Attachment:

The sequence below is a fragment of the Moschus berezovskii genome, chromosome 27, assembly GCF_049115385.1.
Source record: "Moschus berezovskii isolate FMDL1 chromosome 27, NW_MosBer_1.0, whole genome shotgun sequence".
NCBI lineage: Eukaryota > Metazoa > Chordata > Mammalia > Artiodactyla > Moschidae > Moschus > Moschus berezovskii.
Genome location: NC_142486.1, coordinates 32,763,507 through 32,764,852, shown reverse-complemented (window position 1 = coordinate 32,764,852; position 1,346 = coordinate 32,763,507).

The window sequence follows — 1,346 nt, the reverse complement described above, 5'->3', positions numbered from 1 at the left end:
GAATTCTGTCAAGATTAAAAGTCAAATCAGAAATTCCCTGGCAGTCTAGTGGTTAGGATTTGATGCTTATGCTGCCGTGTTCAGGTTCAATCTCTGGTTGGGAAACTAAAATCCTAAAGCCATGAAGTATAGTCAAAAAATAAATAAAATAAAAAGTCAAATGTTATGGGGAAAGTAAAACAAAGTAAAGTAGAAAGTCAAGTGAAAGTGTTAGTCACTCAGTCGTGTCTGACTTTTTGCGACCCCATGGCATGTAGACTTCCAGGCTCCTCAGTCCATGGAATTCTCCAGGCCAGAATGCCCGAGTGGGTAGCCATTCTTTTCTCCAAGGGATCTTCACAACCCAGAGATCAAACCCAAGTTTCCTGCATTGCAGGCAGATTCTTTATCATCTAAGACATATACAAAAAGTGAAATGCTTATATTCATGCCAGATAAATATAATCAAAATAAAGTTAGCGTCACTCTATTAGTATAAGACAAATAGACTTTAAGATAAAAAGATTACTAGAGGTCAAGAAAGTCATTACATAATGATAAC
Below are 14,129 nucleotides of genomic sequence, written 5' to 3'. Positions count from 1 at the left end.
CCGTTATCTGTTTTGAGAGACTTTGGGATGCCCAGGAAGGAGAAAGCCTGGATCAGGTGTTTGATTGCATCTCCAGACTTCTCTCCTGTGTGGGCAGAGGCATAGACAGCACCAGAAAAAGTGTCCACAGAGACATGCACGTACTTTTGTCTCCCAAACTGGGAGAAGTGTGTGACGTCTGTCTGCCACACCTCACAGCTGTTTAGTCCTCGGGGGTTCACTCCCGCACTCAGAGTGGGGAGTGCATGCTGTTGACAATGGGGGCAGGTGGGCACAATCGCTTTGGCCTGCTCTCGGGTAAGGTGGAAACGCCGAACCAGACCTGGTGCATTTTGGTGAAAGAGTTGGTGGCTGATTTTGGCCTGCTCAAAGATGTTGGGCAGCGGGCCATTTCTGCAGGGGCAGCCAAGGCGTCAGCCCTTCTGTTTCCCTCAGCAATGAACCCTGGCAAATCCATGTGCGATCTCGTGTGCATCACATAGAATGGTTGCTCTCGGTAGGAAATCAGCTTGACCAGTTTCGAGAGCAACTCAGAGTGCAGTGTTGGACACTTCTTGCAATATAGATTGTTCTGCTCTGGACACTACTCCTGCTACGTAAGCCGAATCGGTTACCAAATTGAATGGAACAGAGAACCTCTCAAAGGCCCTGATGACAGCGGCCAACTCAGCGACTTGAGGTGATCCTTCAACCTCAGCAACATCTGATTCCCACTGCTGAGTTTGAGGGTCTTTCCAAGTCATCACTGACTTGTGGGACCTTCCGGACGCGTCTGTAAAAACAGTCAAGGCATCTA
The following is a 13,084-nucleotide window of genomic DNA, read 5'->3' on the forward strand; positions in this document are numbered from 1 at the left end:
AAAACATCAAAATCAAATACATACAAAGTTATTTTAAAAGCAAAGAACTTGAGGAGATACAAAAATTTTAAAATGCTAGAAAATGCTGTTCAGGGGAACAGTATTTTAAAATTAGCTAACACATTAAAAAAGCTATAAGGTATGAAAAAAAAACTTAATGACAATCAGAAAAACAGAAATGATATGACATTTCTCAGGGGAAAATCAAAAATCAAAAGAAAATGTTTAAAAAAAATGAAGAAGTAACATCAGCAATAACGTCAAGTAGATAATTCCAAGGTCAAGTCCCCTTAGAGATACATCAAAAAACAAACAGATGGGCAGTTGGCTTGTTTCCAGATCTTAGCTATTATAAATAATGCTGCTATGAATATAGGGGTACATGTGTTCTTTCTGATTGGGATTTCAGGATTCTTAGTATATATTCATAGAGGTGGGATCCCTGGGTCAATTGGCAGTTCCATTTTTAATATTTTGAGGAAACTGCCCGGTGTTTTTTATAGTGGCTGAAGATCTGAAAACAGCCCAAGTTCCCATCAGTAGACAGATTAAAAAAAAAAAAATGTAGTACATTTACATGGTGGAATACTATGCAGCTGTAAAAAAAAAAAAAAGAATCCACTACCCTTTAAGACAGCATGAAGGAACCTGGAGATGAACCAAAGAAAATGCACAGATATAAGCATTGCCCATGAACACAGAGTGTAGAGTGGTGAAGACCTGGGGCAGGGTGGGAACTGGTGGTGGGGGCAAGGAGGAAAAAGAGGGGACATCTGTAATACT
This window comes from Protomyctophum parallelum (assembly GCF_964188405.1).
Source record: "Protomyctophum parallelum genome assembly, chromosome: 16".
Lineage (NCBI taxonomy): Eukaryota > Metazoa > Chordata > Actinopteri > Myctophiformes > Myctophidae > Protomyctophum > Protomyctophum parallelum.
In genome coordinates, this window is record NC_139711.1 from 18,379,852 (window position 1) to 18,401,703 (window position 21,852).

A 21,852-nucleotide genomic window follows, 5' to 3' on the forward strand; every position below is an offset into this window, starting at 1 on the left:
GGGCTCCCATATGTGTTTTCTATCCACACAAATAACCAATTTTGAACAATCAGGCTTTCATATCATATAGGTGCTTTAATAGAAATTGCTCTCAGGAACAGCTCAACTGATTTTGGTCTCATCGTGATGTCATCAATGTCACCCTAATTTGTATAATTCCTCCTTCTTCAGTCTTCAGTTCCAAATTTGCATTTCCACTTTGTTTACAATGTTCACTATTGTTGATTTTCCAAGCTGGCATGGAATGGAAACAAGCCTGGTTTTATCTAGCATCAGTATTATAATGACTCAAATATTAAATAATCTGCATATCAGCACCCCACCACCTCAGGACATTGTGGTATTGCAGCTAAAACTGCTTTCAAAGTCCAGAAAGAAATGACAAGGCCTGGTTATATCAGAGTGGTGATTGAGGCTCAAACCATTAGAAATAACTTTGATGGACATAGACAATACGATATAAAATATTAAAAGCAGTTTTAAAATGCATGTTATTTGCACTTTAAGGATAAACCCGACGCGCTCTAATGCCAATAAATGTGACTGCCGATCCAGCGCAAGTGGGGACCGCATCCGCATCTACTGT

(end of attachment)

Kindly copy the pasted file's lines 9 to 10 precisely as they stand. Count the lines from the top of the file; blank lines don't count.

The following is a 13,084-nucleotide window of genomic DNA, read 5'->3' on the forward strand; positions in this document are numbered from 1 at the left end:
AAAACATCAAAATCAAATACATACAAAGTTATTTTAAAAGCAAAGAACTTGAGGAGATACAAAAATTTTAAAATGCTAGAAAATGCTGTTCAGGGGAACAGTATTTTAAAATTAGCTAACACATTAAAAAAGCTATAAGGTATGAAAAAAAAACTTAATGACAATCAGAAAAACAGAAATGATATGACATTTCTCAGGGGAAAATCAAAAATCAAAAGAAAATGTTTAAAAAAAATGAAGAAGTAACATCAGCAATAACGTCAAGTAGATAATTCCAAGGTCAAGTCCCCTTAGAGATACATCAAAAAACAAACAGATGGGCAGTTGGCTTGTTTCCAGATCTTAGCTATTATAAATAATGCTGCTATGAATATAGGGGTACATGTGTTCTTTCTGATTGGGATTTCAGGATTCTTAGTATATATTCATAGAGGTGGGATCCCTGGGTCAATTGGCAGTTCCATTTTTAATATTTTGAGGAAACTGCCCGGTGTTTTTTATAGTGGCTGAAGATCTGAAAACAGCCCAAGTTCCCATCAGTAGACAGATTAAAAAAAAAAAAATGTAGTACATTTACATGGTGGAATACTATGCAGCTGTAAAAAAAAAAAAAAGAATCCACTACCCTTTAAGACAGCATGAAGGAACCTGGAGATGAACCAAAGAAAATGCACAGATATAAGCATTGCCCATGAACACAGAGTGTAGAGTGGTGAAGACCTGGGGCAGGGTGGGAACTGGTGGTGGGGGCAAGGAGGAAAAAGAGGGGACATCTGTAATACT